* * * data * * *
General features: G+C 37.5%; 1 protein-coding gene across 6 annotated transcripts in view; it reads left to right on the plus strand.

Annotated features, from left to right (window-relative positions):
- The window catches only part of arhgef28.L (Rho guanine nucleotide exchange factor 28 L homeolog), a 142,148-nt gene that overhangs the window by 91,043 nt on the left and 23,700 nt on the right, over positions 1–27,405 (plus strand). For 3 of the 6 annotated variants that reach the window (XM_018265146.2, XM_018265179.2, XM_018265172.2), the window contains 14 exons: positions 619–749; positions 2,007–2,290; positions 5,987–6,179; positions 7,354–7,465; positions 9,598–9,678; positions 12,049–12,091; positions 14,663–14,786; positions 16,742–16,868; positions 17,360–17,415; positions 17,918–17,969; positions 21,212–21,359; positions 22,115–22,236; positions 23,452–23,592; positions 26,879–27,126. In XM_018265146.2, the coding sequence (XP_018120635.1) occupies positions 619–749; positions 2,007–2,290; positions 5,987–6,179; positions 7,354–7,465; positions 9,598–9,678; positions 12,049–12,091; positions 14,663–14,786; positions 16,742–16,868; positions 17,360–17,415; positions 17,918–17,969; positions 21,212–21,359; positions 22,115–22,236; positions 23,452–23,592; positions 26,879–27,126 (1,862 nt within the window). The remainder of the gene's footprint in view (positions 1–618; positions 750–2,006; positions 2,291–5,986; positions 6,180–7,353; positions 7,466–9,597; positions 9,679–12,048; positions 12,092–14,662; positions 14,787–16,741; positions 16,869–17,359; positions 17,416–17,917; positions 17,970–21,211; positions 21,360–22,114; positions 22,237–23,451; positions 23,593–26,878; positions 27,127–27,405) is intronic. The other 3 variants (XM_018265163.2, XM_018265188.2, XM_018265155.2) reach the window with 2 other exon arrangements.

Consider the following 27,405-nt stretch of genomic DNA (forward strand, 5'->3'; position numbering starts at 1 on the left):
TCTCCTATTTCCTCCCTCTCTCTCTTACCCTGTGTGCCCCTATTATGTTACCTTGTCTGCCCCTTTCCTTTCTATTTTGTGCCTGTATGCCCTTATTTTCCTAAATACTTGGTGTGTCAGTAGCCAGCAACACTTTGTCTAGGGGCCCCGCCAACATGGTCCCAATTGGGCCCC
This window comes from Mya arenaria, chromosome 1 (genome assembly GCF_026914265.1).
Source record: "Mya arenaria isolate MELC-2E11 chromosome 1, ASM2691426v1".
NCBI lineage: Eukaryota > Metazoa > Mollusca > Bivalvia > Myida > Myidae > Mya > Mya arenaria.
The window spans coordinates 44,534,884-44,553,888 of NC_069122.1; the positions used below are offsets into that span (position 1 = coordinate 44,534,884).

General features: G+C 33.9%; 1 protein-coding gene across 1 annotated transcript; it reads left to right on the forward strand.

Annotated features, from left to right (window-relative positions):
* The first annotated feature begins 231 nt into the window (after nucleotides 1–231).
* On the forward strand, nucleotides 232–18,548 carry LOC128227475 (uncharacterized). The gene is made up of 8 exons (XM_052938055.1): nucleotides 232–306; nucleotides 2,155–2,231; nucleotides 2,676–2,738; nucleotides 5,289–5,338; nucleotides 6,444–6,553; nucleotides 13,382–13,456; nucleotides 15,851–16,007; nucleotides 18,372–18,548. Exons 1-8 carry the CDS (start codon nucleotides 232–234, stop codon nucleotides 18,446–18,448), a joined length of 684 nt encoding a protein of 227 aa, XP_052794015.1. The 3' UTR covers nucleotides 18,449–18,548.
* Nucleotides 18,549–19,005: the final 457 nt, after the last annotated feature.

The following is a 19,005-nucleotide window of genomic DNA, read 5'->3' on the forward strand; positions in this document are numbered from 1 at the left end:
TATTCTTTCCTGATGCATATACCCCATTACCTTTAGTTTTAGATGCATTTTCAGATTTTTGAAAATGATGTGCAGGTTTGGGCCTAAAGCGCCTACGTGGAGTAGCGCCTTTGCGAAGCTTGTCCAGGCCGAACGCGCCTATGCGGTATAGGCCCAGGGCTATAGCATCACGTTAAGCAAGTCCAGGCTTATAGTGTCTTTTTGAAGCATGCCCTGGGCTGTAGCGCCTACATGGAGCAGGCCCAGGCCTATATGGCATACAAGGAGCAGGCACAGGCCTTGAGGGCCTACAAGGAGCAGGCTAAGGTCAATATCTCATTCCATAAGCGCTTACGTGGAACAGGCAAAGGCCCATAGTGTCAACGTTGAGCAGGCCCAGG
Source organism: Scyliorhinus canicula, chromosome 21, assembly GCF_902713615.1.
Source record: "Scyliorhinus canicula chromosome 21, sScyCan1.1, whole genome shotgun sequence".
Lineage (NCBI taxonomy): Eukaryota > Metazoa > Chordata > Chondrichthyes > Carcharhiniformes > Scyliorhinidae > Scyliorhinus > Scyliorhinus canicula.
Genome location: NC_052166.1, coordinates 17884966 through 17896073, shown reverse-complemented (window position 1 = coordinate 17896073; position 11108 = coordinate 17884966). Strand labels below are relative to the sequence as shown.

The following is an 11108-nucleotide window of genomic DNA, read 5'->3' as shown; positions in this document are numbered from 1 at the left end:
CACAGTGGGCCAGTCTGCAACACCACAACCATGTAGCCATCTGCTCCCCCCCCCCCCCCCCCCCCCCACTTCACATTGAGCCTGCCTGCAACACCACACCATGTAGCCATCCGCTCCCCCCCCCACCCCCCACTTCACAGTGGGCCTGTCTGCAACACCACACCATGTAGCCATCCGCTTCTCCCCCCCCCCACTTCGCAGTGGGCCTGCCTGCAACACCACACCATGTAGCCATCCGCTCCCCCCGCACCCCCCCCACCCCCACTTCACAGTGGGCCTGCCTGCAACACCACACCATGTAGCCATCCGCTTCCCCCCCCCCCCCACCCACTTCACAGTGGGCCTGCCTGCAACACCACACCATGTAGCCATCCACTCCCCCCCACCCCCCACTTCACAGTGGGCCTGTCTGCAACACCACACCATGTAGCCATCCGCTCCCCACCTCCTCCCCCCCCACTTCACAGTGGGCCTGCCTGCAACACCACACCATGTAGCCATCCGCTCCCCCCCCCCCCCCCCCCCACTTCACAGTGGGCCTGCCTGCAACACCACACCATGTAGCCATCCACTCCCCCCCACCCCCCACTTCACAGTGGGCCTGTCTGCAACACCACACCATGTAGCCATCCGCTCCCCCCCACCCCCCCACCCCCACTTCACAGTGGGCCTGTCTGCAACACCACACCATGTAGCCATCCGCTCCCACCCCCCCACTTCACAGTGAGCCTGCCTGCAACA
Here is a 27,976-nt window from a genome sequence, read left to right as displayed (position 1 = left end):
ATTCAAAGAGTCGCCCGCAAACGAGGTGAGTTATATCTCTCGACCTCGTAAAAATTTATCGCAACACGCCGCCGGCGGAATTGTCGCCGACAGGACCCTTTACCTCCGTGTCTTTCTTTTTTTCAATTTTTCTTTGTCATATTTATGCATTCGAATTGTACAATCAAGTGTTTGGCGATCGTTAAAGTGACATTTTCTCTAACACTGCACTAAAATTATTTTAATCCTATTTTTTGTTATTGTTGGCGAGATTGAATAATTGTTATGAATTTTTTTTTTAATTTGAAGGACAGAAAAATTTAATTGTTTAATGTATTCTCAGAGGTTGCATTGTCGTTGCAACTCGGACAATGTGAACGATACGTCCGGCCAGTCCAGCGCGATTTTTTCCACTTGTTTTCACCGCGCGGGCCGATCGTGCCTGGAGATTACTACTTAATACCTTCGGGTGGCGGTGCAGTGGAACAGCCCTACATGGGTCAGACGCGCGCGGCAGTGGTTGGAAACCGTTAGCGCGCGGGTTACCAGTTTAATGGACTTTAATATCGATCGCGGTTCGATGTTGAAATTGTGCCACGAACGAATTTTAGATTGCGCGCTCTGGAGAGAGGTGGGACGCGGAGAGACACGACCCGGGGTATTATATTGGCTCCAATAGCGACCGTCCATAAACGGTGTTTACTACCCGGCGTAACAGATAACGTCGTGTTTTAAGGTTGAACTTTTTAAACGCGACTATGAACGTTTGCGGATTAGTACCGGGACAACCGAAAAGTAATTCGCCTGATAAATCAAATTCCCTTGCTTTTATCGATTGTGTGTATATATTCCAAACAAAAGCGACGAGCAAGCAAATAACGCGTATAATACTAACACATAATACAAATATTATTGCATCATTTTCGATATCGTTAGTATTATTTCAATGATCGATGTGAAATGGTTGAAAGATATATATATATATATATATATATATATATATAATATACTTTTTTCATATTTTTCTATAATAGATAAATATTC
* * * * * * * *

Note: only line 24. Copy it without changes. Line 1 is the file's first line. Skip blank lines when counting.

ATTCAAAGAGTCGCCCGCAAACGAGGTGAGTTATATCTCTCGACCTCGTAAAAATTTATCGCAACACGCCGCCGGCGGAATTGTCGCCGACAGGACCCTTTACCTCCGTGTCTTTCTTTTTTTCAATTTTTCTTTGTCATATTTATGCATTCGAATTGTACAATCAAGTGTTTGGCGATCGTTAAAGTGACATTTTCTCTAACACTGCACTAAAATTATTTTAATCCTATTTTTTGTTATTGTTGGCGAGATTGAATAATTGTTATGAATTTTTTTTTTAATTTGAAGGACAGAAAAATTTAATTGTTTAATGTATTCTCAGAGGTTGCATTGTCGTTGCAACTCGGACAATGTGAACGATACGTCCGGCCAGTCCAGCGCGATTTTTTCCACTTGTTTTCACCGCGCGGGCCGATCGTGCCTGGAGATTACTACTTAATACCTTCGGGTGGCGGTGCAGTGGAACAGCCCTACATGGGTCAGACGCGCGCGGCAGTGGTTGGAAACCGTTAGCGCGCGGGTTACCAGTTTAATGGACTTTAATATCGATCGCGGTTCGATGTTGAAATTGTGCCACGAACGAATTTTAGATTGCGCGCTCTGGAGAGAGGTGGGACGCGGAGAGACACGACCCGGGGTATTATATTGGCTCCAATAGCGACCGTCCATAAACGGTGTTTACTACCCGGCGTAACAGATAACGTCGTGTTTTAAGGTTGAACTTTTTAAACGCGACTATGAACGTTTGCGGATTAGTACCGGGACAACCGAAAAGTAATTCGCCTGATAAATCAAATTCCCTTGCTTTTATCGATTGTGTGTATATATTCCAAACAAAAGCGACGAGCAAGCAAATAACGCGTATAATACTAACACATAATACAAATATTATTGCATCATTTTCGATATCGTTAGTATTATTTCAATGATCGATGTGAAATGGTTGAAAGATATATATATATATATATATATATATATATATAATATACTTTTTTCATATTTTTCTATAATAGATAAATATTC